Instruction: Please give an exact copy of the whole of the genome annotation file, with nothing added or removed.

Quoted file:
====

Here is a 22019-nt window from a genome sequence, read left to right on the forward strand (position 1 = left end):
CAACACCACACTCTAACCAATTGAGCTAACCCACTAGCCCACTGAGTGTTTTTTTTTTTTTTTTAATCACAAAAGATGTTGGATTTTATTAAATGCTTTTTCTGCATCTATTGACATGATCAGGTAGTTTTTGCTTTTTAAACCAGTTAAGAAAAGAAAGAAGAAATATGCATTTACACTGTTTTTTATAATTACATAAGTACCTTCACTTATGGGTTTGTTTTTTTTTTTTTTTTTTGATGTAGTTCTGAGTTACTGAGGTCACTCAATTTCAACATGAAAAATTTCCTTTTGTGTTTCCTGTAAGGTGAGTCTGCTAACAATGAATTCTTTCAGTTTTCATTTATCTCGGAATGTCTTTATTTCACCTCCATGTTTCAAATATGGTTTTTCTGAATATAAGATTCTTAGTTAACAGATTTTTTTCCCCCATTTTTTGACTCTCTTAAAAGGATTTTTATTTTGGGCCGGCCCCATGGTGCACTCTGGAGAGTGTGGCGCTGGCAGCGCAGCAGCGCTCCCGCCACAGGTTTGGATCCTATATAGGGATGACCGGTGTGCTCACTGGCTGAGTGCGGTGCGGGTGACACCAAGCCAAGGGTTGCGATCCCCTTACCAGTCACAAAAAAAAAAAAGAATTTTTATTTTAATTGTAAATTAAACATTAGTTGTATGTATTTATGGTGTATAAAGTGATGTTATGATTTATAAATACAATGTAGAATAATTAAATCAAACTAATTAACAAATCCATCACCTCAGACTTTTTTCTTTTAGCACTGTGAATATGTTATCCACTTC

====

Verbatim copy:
Here is a 22019-nt window from a genome sequence, read left to right on the forward strand (position 1 = left end):
CAACACCACACTCTAACCAATTGAGCTAACCCACTAGCCCACTGAGTGTTTTTTTTTTTTTTTTAATCACAAAAGATGTTGGATTTTATTAAATGCTTTTTCTGCATCTATTGACATGATCAGGTAGTTTTTGCTTTTTAAACCAGTTAAGAAAAGAAAGAAGAAATATGCATTTACACTGTTTTTTATAATTACATAAGTACCTTCACTTATGGGTTTGTTTTTTTTTTTTTTTTTTGATGTAGTTCTGAGTTACTGAGGTCACTCAATTTCAACATGAAAAATTTCCTTTTGTGTTTCCTGTAAGGTGAGTCTGCTAACAATGAATTCTTTCAGTTTTCATTTATCTCGGAATGTCTTTATTTCACCTCCATGTTTCAAATATGGTTTTTCTGAATATAAGATTCTTAGTTAACAGATTTTTTTCCCCCATTTTTTGACTCTCTTAAAAGGATTTTTATTTTGGGCCGGCCCCATGGTGCACTCTGGAGAGTGTGGCGCTGGCAGCGCAGCAGCGCTCCCGCCACAGGTTTGGATCCTATATAGGGATGACCGGTGTGCTCACTGGCTGAGTGCGGTGCGGGTGACACCAAGCCAAGGGTTGCGATCCCCTTACCAGTCACAAAAAAAAAAAAGAATTTTTATTTTAATTGTAAATTAAACATTAGTTGTATGTATTTATGGTGTATAAAGTGATGTTATGATTTATAAATACAATGTAGAATAATTAAATCAAACTAATTAACAAATCCATCACCTCAGACTTTTTTCTTTTAGCACTGTGAATATGTTATCCACTTC